Faculty of Medical and Health Sciences


HLTHINFO 730 - Healthcare Decision Support Systems

15 Points

Semester 2
Online

Description


Familiarises students with the main developments of decision support systems in healthcare. The theoretical concepts and the technology including data mining, clinical decision support systems, diagnostic systems and decision support in managed care are outlined. Ethical issues are also addressed.

Requisites


Restriction: POPLHLTH 730

Course information


Goals of the Course

The general goals of the course are:

  •  An understanding of the concepts and principles of decision support systems and associated theory, nature, scope and limitations
  • Examination of types of decision support systems, their limitations and their contributions to evidence-based healthcare
  • Critical evaluation of the design, implementation and use of decision support systems in different healthcare settings

Learning Outcomes 

Following the course students should be able to:

  • Apply a structured process of knowledge engineering to derive logical specifications for decision support from clinical practice guidelines written for humans
  • Design (no programming required) a prototype rule-based decision support system
  • Critically evaluate a decision support system in terms of provenance, agreement with practice guidelines, usability, fit to clinical workflow and maintainability
  • Conduct independent research on technology concepts related to decision support systems
  • Participate in informed discussion of decision support system concepts (using online means)
  • Appreciate the role of decision support systems in healthcare, including tele-monitoring
  • Discuss international standards development work in clinical guideline/knowledge representation and decision support system design
  • Contribute to the design and successful implementation of healthcare decision support systems

Content Outline 

The course provides students with a theoretical and practical background in healthcare decision support. The sequence of course topics is as follows:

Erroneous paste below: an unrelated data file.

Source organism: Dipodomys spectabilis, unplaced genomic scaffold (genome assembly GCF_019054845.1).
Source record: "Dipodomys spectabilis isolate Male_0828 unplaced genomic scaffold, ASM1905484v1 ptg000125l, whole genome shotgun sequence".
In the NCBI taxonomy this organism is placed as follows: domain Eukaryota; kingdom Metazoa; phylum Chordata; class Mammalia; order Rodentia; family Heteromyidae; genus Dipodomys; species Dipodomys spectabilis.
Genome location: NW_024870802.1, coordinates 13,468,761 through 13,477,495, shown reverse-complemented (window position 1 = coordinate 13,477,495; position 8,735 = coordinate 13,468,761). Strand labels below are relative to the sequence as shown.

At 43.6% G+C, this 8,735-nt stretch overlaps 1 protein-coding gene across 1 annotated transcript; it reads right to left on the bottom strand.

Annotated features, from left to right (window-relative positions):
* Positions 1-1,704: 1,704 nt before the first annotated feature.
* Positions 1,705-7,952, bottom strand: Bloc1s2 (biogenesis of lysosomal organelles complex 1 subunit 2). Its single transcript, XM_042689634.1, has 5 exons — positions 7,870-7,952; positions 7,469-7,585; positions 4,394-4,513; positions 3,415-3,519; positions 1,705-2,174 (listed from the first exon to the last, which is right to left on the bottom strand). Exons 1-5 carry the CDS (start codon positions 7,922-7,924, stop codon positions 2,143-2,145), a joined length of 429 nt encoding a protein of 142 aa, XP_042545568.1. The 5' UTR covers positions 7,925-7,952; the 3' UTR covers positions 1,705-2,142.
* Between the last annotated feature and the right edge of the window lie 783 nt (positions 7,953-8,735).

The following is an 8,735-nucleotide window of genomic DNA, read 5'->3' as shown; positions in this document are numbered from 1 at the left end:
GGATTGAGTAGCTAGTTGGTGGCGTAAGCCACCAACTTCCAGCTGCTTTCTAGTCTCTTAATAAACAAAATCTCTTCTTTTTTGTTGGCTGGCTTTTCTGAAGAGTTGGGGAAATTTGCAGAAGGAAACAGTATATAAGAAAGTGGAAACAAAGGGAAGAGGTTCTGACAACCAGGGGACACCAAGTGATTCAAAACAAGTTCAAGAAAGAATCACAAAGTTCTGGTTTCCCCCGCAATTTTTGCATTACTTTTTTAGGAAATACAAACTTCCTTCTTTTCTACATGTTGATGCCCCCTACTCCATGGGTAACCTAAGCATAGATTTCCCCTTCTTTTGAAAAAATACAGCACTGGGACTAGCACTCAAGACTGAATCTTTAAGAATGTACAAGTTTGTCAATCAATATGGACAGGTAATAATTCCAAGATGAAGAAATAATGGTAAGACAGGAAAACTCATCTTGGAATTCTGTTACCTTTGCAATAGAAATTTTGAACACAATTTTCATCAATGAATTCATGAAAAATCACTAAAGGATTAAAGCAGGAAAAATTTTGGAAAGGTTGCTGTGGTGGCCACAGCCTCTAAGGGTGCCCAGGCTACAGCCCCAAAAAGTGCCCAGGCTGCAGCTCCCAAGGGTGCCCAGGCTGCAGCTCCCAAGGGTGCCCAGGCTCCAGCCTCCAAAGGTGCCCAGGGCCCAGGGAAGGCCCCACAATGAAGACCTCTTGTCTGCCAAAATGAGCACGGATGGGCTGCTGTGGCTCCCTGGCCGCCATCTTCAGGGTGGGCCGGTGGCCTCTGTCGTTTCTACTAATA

• Foundations 
    •    Intro to role and motivation for automated decision support systems in healthcare
    • Encoding clinical information – formally representing facts about healthcare
    • Ontology, data warehousing, data linkage and data mining – how do they all relate?
  • Knowledge engineering 
    • Decision trees (as a representation, and learning them automatically from data)
    • Production rule systems (IF-THEN systems, our main practical focus) and Case Based Reasoning (learning from past similar cases )
    • Probability and Fuzzy Logic
    • Evidence Based Medicine and Clinical Practice Guideline representations
  • Applications 
    • Historical successes – and what makes for a success?
    • Enabling architectures – how to make it work and integrate with healthcare systems
    • Monitoring systems and mobile computing – some key rising areas
    • Evaluation – how to tell if a CDSS will be effective

Learning and Teaching 

The course is divided into online modules, each with a series of supporting resources, including lectures, readings from the international research literature and other activities (e.g., software tutorials and focus questions for online discussion). All materials are accessed via the Web and online discussions/peer feedback will be heavily used. Online participation and constructive criticism to other students are taken into consideration during marking. Course readings are available via the University Library's website. This is an online course with optional face to face sessions on Monday 9-11 am July 16 and October 15.

Learning Resources 

The course book provides references to illustrative readings organised according to the learning module sequence. Students should study the key readings, which together with the other learning activities, will reinforce understanding and increase analytical skills.

There is no set text for this course but the following books are on desk call at the Tāmaki Library:

  • Van de Velde R, Degoulet P. Clinical Information Systems: A Component-based Approach, Springer-Verlag, N.Y. 2003
  • Australian National Electronic Decision Taskforce, Electronic Decision Support for Australia’s Health Sector, Commonwealth Department of Health and Human Service, ACT, Australia. 2002
  • Shortliffe EH, et al (ed.), Medical Informatics: Computer Applications in Health Care and Biomedicine, 2nd edition, Springer, 2000
  • Slee VN, Slee DA, Schmidt HJ. The Endangered Medical Record: Ensuring its Integrity in the Age of Informatics. St. Paul, Minn: Triaga Press, 2000
  • Smith J, "An Overview of Health Information Management Systems", in Smith J, Health Management Information Systems, Open University, 2000
  • van Bemmel J.H., Musen, M.A. (editors) Handbook of Medical Informatics. AW Houten, Netherlands: Bohn Stafleu Van Loghum ; Heidelberg, Germany : Springer Verlag, 1997

Students should also consult journals such as the International Journal of Medical Informatics and Journal of the American Medical Informatics Association

Assessment 

Assignment 1 Domain Modelling short video presentation 25%

Assignment 2 DSS Prototype (2000 word report) 40%

Assignment 3 Evaluation Report (2500 word report) 35% 

Programme and Course Advice 

This course is for students enrolled a Postgraduate Diploma in Health Sciences in the specialisation Health Informatics or in the Effective Practice or Health Services Research pathways in the public health programme.

Suitable for those who are currently employed in the health and IT sectors.

It does not require programming skills.

Course Coordinator


Course Administrator